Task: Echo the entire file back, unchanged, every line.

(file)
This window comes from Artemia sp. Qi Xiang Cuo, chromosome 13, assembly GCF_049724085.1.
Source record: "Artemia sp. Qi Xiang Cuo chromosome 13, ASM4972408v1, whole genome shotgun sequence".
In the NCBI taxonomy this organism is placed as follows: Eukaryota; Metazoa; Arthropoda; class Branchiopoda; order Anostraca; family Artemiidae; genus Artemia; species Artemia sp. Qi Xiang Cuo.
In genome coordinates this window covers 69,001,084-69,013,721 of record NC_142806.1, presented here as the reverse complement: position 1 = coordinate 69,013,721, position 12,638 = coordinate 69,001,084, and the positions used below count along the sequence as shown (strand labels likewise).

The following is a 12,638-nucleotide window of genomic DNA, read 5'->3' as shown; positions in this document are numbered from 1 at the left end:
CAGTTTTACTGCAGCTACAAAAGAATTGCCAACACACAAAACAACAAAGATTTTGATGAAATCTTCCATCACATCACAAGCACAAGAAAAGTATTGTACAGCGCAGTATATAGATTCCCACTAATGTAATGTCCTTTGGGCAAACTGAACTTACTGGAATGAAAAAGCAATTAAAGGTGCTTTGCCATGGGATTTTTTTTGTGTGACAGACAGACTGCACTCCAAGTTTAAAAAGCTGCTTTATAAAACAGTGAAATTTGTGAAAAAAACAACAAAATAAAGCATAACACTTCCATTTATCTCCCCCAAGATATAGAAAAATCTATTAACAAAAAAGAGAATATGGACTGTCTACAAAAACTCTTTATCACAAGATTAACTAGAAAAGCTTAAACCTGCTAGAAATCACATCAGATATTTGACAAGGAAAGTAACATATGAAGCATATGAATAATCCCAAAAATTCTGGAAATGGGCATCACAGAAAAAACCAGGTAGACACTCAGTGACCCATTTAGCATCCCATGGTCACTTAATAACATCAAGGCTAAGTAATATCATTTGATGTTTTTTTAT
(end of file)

This window comes from Artemia sp. Qi Xiang Cuo, chromosome 13, assembly GCF_049724085.1.
Source record: "Artemia sp. Qi Xiang Cuo chromosome 13, ASM4972408v1, whole genome shotgun sequence".
In the NCBI taxonomy this organism is placed as follows: Eukaryota; Metazoa; Arthropoda; class Branchiopoda; order Anostraca; family Artemiidae; genus Artemia; species Artemia sp. Qi Xiang Cuo.
In genome coordinates this window covers 69,001,084-69,013,721 of record NC_142806.1, presented here as the reverse complement: position 1 = coordinate 69,013,721, position 12,638 = coordinate 69,001,084, and the positions used below count along the sequence as shown (strand labels likewise).

The following is a 12,638-nucleotide window of genomic DNA, read 5'->3' as shown; positions in this document are numbered from 1 at the left end:
CAGTTTTACTGCAGCTACAAAAGAATTGCCAACACACAAAACAACAAAGATTTTGATGAAATCTTCCATCACATCACAAGCACAAGAAAAGTATTGTACAGCGCAGTATATAGATTCCCACTAATGTAATGTCCTTTGGGCAAACTGAACTTACTGGAATGAAAAAGCAATTAAAGGTGCTTTGCCATGGGATTTTTTTTGTGTGACAGACAGACTGCACTCCAAGTTTAAAAAGCTGCTTTATAAAACAGTGAAATTTGTGAAAAAAACAACAAAATAAAGCATAACACTTCCATTTATCTCCCCCAAGATATAGAAAAATCTATTAACAAAAAAGAGAATATGGACTGTCTACAAAAACTCTTTATCACAAGATTAACTAGAAAAGCTTAAACCTGCTAGAAATCACATCAGATATTTGACAAGGAAAGTAACATATGAAGCATATGAATAATCCCAAAAATTCTGGAAATGGGCATCACAGAAAAAACCAGGTAGACACTCAGTGACCCATTTAGCATCCCATGGTCACTTAATAACATCAAGGCTAAGTAATATCATTTGATGTTTTTTTAT